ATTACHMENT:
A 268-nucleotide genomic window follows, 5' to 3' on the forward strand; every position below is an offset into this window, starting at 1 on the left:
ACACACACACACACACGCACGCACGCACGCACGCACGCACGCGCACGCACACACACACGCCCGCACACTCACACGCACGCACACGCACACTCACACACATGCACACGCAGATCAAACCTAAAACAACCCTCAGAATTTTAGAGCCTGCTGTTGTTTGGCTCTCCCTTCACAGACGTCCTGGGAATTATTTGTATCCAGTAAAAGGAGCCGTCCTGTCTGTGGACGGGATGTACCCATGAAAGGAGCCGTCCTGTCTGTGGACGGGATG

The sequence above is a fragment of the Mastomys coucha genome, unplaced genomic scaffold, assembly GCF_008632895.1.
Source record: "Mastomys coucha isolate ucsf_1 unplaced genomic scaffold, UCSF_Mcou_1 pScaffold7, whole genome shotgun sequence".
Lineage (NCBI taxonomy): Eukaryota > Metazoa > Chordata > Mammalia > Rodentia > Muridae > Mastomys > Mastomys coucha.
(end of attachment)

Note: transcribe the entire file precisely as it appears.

A 268-nucleotide genomic window follows, 5' to 3' on the forward strand; every position below is an offset into this window, starting at 1 on the left:
ACACACACACACACACGCACGCACGCACGCACGCACGCACGCGCACGCACACACACACGCCCGCACACTCACACGCACGCACACGCACACTCACACACATGCACACGCAGATCAAACCTAAAACAACCCTCAGAATTTTAGAGCCTGCTGTTGTTTGGCTCTCCCTTCACAGACGTCCTGGGAATTATTTGTATCCAGTAAAAGGAGCCGTCCTGTCTGTGGACGGGATGTACCCATGAAAGGAGCCGTCCTGTCTGTGGACGGGATG

The sequence above is a fragment of the Mastomys coucha genome, unplaced genomic scaffold, assembly GCF_008632895.1.
Source record: "Mastomys coucha isolate ucsf_1 unplaced genomic scaffold, UCSF_Mcou_1 pScaffold7, whole genome shotgun sequence".
Lineage (NCBI taxonomy): Eukaryota > Metazoa > Chordata > Mammalia > Rodentia > Muridae > Mastomys > Mastomys coucha.